The draft can then be shared with the administrative heads of admissions, finance, budget, human resources, sponsored programs, and the registrar. The final draft policy, after approval by the legal, internal audit, and information security departments can then be adopted as university policy and published on the university website. 

At the University of Alaska, our policy guidelines are in final draft stage, with various stakeholder groups currently reviewing them. Since we are closely aligned with the Tennessee Board of Regents, much of our policy reflects key points included in its signature policies.

A key factor to consider in implementing digital signatures is to identify the level of risk tolerance and the associated risk for a particular business process. University risks may involve financial, reputational, and other key administrative communications. Based on the various types of business processes and the level of severity, the assurance (which is a combination of authentication and validation) and trust levels have to be established. Functional area managers and organizations need to assess the level of risk, and to the extent to which one should secure the digital signature platform.

This correlation poses a trade-off challenge to business managers and organizations willing to accept digital signatures, thereby compelling them to identify those business processes that require optimum levels of authentication to offset risks. 

Each functional area determines the type of process (or forms) that may be substituted with digital signatures, sometimes setting a threshold on the monetary value for financial transactions below which all approvals may be authorized by digital signatures. One way to pilot the plan is to conduct a phased implementation in low-risk functional areas in which transactions are monitored for proper usage, unauthorized access, and security breaches.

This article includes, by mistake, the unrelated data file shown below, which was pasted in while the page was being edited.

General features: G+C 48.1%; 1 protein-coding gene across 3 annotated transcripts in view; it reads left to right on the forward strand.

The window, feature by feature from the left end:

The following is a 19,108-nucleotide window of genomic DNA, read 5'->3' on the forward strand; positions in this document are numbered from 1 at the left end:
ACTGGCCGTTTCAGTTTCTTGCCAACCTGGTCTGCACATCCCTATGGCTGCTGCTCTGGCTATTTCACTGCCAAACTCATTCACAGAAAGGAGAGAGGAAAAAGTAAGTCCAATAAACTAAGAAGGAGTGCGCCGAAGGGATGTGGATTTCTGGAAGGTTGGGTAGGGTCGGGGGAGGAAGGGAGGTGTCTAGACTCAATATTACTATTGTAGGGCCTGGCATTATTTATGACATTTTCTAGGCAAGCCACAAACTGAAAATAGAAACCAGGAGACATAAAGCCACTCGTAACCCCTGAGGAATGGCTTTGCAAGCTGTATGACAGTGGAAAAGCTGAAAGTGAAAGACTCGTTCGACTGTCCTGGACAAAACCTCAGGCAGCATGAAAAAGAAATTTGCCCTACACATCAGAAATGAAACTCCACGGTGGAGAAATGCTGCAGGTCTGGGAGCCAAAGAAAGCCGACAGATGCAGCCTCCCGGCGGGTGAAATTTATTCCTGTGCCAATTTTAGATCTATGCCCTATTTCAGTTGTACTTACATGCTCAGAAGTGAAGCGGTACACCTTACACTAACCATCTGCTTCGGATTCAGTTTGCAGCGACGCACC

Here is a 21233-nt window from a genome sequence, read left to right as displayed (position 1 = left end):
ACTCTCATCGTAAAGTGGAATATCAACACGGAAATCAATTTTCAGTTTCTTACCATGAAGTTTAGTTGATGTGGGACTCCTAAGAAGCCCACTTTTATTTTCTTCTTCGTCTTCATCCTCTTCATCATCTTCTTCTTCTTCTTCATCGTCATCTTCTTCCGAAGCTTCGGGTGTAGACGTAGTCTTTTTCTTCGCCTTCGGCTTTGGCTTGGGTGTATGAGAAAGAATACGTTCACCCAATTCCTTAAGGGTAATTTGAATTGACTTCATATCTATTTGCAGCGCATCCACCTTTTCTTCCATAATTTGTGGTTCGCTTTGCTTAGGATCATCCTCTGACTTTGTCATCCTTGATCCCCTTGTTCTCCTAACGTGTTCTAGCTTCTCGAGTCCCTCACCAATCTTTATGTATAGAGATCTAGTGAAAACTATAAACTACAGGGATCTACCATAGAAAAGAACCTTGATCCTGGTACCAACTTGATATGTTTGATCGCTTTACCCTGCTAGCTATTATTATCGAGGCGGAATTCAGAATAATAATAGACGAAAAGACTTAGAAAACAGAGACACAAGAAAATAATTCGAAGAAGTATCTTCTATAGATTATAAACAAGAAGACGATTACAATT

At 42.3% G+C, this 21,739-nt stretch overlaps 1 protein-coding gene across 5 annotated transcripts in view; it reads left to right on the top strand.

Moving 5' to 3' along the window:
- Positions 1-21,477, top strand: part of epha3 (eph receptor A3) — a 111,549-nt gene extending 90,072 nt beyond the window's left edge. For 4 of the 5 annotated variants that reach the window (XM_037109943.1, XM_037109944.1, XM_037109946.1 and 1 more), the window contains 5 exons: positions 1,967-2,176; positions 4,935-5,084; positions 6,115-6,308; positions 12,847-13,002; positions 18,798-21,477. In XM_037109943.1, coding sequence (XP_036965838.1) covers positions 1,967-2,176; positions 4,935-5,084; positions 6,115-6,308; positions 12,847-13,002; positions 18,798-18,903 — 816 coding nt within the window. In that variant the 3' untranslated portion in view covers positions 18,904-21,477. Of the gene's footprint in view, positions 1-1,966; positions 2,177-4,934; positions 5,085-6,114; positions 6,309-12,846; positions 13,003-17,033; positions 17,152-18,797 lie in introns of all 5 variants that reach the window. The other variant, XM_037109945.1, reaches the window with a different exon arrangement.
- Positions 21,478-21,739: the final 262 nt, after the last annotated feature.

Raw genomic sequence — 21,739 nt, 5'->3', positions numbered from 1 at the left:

With electronic transactions evolving at a rapid pace, digital signatures will become more acceptable. While the technology genie of digital signatures cannot be recaptured into the bottle, colleges and universities can balance the technology solution with the level of risk of acceptance to arrive at the best solution for their processes and practices.  

SUBMITTED BY Shiva Hullavarad, enterprise content and electronic records administrator; Russell O’Hare, chief records officer; and Ashok Roy, vice president for finance and administration and CFO, at the University System of Alaska Fairbanks.


Four-Pronged Approach to Travel Abroad Risks

A one-day conference hosted this month by the international office leadership of the University of Texas at Austin focused on the challenges of assessing, managing, and mitigating international travel risk associated with study abroad programs. “Uncertain political climates, natural disasters, and mental health issues create challenges for universities wanting to send students to all parts of the world,” said Janet Ellzey, vice provost for international programs and director of the UT-Austin international office.  “In addition, we have a greater number of students studying abroad than ever before.” 

Underscoring UT’s significant work in this area is the recent development of a full-time risk analyst position within the international office. Former Peace Corps volunteer Erin Wolf fills the role and emphasizes the need to view travel-abroad risks as encompassing four major areas: mitigation, preparedness, response, and recovery. “As a university … we must consider our role during every step of a student’s journey—from promoting individual preparedness before a student gets on the plane, to the support we can provide in-country, to the resources we have available in the event of an emergency or crisis situation.”

RESOURCE LINK For more information about the conference and the UT-Austin international office, go to